Mary watches celebrities skating on ice because no one would think of skating on the frozen river outside; and besides, the council have put a fence around it to stop people falling in. There’s no sound of children playing outside – that also carries too many risks. And needless to say no one keeps livestock. There is no contact with the messy business of food production, which – for everyone’s safety – takes place on conveyer belts in factories outside of town. Mary has placed her Xmas order with Ocado this year. She’s on a high-protein, low fat diet, and she’s put Joseph on the same one. Everything will be delivered to the door packaged, without defect or blemish. I could go on; there are so many activities in Brueghel’s work which today would be impossible. But you get the idea.
Just because we aren’t under the jackboot doesn’t mean we aren’t subject to oppressive and dehumanising powers.
The philosopher Michel Foucault has described the transition from what he calls sovereign power, a power based on the right to take away life (Herod would be a good, biblical example of this), to disciplinary power (typical of the institutions that sprang up in the 18th and 19th centuries, including prisons, hospitals and schools), and from that to what is sometimes called pastoral power: the dispersed ensemble of rationalities, discourses, disciplines and techniques by which human lives within a society are managed for their own welfare: the promotion of their prosperity, health, longevity, productivity and happiness. Examples are legion, and they include everything from advertising and surveillance to the calorie counts on our crisp packets. This power is not easily identified; not just because it manipulates our desires, but because it takes the form of enormously complex, de-centred networks of relations, with technology serving to make the net larger and the holes smaller.
It now looks as if Huxley’s Brave New World (1931), where tranquilized, genetically-modified citizens enjoy a painless, amusement-sodden, consumption-driven and stress-free consensus, has turned out to be a much more prescient novel than Orwell’s more famous 1984 (1948). Where there is no awareness of being enslaved, no rebellion is possible. In BNW it takes an outsider, a so-called savage, a naturally-born man, still subject to disease and the aging process, to witness to the truth. When he is extracted from the reservation on which he grew up and is introduced into life in the dystopian World State, he suffocates – both literally and figuratively. He ends up hanging himself.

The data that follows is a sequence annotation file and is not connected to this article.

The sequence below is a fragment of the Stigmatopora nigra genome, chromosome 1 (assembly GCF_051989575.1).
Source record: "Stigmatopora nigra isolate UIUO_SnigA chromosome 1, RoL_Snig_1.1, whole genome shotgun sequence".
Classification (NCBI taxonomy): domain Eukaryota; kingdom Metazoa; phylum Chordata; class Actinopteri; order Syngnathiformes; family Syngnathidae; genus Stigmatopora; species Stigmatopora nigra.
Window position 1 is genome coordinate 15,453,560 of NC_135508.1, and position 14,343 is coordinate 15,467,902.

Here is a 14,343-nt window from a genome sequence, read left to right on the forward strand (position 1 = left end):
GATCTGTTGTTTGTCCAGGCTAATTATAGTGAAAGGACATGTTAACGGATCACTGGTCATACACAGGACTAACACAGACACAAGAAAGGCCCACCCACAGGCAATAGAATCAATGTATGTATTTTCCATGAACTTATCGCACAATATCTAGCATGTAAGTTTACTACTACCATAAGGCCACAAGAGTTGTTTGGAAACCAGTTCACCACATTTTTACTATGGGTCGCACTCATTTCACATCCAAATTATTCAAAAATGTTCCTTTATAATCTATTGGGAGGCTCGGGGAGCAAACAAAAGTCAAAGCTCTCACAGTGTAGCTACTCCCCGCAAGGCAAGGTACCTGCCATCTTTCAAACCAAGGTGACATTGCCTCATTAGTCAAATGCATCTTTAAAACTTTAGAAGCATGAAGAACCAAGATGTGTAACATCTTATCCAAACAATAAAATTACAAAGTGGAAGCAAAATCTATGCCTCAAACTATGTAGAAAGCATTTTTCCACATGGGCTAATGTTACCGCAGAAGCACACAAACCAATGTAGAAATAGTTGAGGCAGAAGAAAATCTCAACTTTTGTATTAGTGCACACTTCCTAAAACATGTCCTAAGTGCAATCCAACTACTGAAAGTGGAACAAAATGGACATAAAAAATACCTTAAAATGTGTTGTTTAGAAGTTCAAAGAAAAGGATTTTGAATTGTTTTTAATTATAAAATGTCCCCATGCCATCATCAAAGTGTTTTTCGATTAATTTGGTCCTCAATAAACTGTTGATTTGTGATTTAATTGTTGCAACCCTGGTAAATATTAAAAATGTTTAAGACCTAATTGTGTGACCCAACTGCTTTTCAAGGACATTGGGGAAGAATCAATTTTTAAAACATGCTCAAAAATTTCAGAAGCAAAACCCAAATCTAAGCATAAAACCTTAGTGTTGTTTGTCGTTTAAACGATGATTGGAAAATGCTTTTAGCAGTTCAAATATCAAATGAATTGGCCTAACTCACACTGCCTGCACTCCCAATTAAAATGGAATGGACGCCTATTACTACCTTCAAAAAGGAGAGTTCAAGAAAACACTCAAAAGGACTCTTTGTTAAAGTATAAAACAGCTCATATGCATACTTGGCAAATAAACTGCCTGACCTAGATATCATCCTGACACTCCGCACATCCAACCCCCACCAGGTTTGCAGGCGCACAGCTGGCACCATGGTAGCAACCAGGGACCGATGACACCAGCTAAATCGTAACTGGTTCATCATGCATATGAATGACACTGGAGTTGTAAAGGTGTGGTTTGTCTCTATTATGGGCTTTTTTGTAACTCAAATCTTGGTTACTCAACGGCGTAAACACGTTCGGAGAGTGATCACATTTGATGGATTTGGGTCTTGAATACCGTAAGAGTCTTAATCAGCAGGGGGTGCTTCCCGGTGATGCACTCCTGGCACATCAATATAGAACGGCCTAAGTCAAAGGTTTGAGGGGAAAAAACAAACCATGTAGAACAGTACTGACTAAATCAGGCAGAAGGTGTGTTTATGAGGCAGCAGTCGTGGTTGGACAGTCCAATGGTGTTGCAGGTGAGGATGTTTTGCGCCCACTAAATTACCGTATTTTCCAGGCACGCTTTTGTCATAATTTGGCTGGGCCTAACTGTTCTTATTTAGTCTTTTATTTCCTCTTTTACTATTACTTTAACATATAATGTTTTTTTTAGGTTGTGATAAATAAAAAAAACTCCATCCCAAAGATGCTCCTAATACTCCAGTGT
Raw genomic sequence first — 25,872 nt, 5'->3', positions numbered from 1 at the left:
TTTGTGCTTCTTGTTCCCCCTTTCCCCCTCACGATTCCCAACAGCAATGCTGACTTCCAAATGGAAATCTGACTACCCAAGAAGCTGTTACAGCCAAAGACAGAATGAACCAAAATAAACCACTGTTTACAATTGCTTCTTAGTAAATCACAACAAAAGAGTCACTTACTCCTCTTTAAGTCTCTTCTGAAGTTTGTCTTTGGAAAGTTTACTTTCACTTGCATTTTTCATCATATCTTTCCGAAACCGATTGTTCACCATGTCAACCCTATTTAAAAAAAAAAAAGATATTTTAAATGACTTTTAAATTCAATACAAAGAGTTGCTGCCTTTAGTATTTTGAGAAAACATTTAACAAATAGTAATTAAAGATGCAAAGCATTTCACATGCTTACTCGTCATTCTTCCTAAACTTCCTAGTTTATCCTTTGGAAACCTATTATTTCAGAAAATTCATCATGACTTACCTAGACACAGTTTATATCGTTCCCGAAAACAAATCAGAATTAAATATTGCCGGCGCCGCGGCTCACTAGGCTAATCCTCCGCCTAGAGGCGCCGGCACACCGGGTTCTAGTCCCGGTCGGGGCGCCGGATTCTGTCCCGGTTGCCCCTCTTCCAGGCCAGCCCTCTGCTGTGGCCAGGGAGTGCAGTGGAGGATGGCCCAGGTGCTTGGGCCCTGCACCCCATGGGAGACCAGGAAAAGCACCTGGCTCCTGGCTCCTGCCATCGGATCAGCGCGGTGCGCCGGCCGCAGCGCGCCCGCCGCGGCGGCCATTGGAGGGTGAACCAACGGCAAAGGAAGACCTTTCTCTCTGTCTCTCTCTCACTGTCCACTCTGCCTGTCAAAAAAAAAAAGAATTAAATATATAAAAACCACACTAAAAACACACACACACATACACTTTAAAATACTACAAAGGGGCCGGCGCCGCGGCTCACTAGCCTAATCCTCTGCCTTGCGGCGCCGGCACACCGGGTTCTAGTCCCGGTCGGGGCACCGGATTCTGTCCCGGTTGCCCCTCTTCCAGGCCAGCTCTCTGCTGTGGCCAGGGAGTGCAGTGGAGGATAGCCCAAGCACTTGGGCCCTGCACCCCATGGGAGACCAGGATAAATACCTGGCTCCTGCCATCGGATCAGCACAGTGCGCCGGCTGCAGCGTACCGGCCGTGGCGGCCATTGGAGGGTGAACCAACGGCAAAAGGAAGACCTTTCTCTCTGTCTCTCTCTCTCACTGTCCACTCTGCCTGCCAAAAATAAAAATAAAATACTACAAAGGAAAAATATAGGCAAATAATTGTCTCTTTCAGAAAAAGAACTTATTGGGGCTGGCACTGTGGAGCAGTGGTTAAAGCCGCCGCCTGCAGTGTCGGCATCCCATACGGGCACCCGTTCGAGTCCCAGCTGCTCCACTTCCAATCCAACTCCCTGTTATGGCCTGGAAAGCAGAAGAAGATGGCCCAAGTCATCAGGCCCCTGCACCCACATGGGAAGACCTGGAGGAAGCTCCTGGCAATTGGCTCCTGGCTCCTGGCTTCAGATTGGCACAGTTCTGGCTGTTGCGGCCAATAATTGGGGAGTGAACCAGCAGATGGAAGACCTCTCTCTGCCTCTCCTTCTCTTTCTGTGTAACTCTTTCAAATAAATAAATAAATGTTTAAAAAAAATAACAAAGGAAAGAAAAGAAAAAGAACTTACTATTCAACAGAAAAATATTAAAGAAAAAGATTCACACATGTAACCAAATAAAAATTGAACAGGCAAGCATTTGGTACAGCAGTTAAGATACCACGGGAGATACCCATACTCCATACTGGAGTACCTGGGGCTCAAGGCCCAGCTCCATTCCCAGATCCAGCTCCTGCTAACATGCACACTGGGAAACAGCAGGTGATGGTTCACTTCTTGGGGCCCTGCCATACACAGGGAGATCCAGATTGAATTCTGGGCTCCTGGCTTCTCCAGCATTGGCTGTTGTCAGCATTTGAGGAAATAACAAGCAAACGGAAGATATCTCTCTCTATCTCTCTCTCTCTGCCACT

‘I don’t want comfort’ he says at one point. ‘I want God, I want poetry, I want real danger, I want freedom, I want goodness. I want sin…the right to grow old and ugly and impotent; the right to have syphilis and cancer; the right to have too little to eat, the right to be lousy; the right to live in constant apprehensive of what may happen tomorrow…I’m claiming the right to be unhappy’.
A godless society can conceive of nothing worse – because there is nothing to transcend it – than suffering and death. But in trying to push it to the outer limits of consciousness and experience, it only places itself more firmly under the moral power of Death. The more incubated and virtual our lives become, the less freedom we enjoy, including the essential if ironic freedom to be unhappy and to suffer, without which there is no genuine creativity or vitality.
In the incarnation we see God emptying himself and assuming all the weakness, humiliation and suffering that characterises our humanity. He takes the form of a slave, and submits to death – even death on a cross – having resisted the temptations of worldly power, material satisfaction and a deathless immortality. On the cross Jesus taught us the paradox that ‘those who loves their life will lose it, and whoever hates their life in this world will keep it for eternal life’.
I don’t know if there is any existential equivalence between life in Casablanca during the 1940s and the life of faith, but I’d like to end by quoting from the autobiography of the Hungarian poet Gyorgy Faludy: “In this town, I thought to myself, Death sits among the guests at every feast and lies in bed with the lovers. He is present, always and everywhere, like in the woodcuts of Holbein’s Totentanz, but not in the same capacity. In Holbein’s works Death is the uninvited guest whose appearance causes terror and vain despair. Here, he is not regarded as a trap to be avoided…Here, they do not expect to live to a hundred and hope to live to be five hundred…Here, death is a welcome guest at the table of friends and when he sits on the edge of the lovers’ bed he does so only to inspire them to even more passionate embraces. Here, people have accepted the smell of decay and instead of holding their noses, they draw their conclusions and live more intensely, more greedily and yet more calmly’. Amen.